The available convolution filters turned out to be rather slow and a set of new ones was requested. Getting to know the specific PDK (plugin development kit) was tricky, writing the plug-ins on the other end was a lot of fun. Below there is a snippet of code on how to write a Gaussian and Box blur kernel in C++.

Note that the height field input parameter (HField *inHeightMap and BuildContext &inContext)   can be replaced with any other (pixel) matrix using for example Devil or FreeImage.

The BuildContext is used to generate a second image and is used as a temporary pixel placeholder.

Now for the code:

I’ll start by defining the Gaussian Kernel. When called this kernel function returns an array of floats that define the actual per pixel scalar values.

// Calculates a 1d gaussian bell shaped kernel
float* GBlur::ComputeGaussianKernel(const int inRadius, const float inWeight)
{
    int mem_amount = (inRadius*2)+1;
    float* gaussian_kernel = (float*)malloc(mem_amount*sizeof(float));

    float twoRadiusSquaredRecip = 1.0 / (2.0 * inRadius * inRadius);
    float sqrtTwoPiTimesRadiusRecip = 1.0 / (sqrt(2.0 * PI) * inRadius);
    float radiusModifier = inWeight;

    // Create Gaussian Kernel
    int r = -inRadius;
    float sum = 0.0f;
    for (int i = 0; i < mem_amount; i++)
    {
        float x = r * radiusModifier;
        x *= x;
        float v = sqrtTwoPiTimesRadiusRecip * exp(-x * twoRadiusSquaredRecip);
        gaussian_kernel[i] = v;
           
        sum+=v;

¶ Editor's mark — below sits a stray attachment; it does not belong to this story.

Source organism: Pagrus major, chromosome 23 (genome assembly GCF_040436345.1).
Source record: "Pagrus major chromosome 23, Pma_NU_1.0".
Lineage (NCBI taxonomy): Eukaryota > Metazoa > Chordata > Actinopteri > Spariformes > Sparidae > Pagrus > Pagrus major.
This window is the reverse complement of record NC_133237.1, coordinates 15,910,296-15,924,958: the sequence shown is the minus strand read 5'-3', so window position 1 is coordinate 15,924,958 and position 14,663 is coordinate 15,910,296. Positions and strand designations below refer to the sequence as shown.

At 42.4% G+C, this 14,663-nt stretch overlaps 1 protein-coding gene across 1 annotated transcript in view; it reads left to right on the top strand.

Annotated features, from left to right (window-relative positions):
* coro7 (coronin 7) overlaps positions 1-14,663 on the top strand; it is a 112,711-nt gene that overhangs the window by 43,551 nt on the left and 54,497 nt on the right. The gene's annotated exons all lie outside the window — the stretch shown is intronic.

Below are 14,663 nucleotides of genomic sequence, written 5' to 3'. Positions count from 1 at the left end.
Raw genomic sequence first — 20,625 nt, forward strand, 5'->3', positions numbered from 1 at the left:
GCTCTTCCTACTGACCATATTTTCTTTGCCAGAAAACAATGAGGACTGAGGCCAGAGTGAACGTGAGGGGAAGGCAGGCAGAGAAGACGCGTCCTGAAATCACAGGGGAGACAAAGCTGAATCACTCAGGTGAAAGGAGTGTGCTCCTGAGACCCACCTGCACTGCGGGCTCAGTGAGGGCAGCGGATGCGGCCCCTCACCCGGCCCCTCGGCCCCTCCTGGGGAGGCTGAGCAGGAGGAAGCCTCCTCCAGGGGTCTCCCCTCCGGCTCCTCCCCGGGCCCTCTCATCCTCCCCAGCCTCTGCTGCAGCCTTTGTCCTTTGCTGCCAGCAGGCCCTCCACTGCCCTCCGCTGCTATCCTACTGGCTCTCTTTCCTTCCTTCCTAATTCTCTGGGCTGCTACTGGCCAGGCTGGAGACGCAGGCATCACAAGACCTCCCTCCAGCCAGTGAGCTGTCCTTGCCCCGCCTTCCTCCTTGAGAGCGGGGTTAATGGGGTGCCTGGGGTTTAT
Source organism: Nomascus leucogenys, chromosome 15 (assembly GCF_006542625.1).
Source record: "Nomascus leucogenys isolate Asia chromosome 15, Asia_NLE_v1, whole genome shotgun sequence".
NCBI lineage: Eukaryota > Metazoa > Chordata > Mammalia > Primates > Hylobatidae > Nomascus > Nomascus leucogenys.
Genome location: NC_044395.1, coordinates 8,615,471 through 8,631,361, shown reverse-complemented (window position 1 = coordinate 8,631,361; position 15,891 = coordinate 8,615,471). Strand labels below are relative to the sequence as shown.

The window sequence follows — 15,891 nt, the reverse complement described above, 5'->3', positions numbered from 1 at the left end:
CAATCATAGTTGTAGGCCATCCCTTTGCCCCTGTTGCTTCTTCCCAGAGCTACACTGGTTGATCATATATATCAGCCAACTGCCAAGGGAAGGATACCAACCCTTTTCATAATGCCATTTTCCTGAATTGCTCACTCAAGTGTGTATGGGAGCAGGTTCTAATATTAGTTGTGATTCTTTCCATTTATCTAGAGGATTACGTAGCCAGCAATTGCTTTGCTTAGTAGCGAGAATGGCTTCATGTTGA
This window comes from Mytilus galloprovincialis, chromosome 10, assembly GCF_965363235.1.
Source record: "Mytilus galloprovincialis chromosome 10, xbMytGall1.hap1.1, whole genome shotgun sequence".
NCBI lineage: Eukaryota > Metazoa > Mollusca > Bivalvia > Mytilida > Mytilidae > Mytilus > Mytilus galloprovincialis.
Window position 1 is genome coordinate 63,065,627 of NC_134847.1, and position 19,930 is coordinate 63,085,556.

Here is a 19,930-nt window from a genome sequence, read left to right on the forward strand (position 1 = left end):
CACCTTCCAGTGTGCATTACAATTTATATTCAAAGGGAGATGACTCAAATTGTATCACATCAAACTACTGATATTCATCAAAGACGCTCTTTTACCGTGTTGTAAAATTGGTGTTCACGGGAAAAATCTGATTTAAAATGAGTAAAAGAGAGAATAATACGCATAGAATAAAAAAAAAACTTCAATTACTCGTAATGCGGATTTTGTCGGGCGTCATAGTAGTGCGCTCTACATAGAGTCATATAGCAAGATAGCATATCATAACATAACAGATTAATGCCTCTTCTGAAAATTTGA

r++;
    }

    // Normalize distribution
    float div = sum;
    for (int i = 0; i < mem_amount; i++)
        gaussian_kernel[i] /= div;

    return gaussian_kernel;
}

Now this kernel can be used to blur an image. The image comes in as a an array of floats.
This array represents a greyscale image. A colored image would have the RGB(A) components blurred.

// Calculates the Gaussian Blur and stores the result on the height map given
void GBlur::GaussianBlur(HFPointer inHeightMap, const int inRadius, BuildContext &inContext, const float inWeight)
{
    int pixels_on_row = 1+(inRadius*2);
    int height = inHeightMap->h();
    int width = inHeightMap->w();

    HFPointer temp_smap   = GetNewHF(inContext);    ///< Temporary map used for storing intermediate results
    temp_smap->Clear();
    //temp_smap->AddRef();

    float* gaussian_kernel = ComputeGaussianKernel(inRadius,inWeight); ///< Compute our gaussian 1d kernel

    float* pheight_map = inHeightMap->GetDataPtr();             ///< Pointer to current map
    float* ptemp_map = temp_smap->GetDataPtr();                 ///< Pointer to intermediate map
                                                           
    int current = 0;                                            ///< Helps keep track of where we are

    // Do a one dimensional blur in the y direction
    // We use the temp map to find the horizontally blurred pixels
    // These are then used to compute a first blur pass and stored in the original map
    float* out = ptemp_map;
    int height_clamp = height - 1;
    int width_clamp = width - 1;

    for(int y=0;y<height; y++)
    {
        int row = y*width;              ///< Specifies the current row

        for(int x=0;x<width; x++)
        {
            float blurred_value = 0.0f;
            for(int xoffset = 0; xoffset < pixels_on_row; xoffset++)
            {
                // Clamp x index
                int sx = iClamp(0,width_clamp,(x-inRadius)+xoffset);
               
                // Calculate newly blurred value
                blurred_value += pheight_map[row+sx]*gaussian_kernel[xoffset];
            }

            // Set our calculated value to our temp map
            *out++ = blurred_value;

            // Increment where we are
            current++;
        }

        inContext.ReportDeviceProgress(this, y/2 ,inHeightMap->h());
    }

    // Used for showing progress
    int half_height(inHeightMap->h() / 2);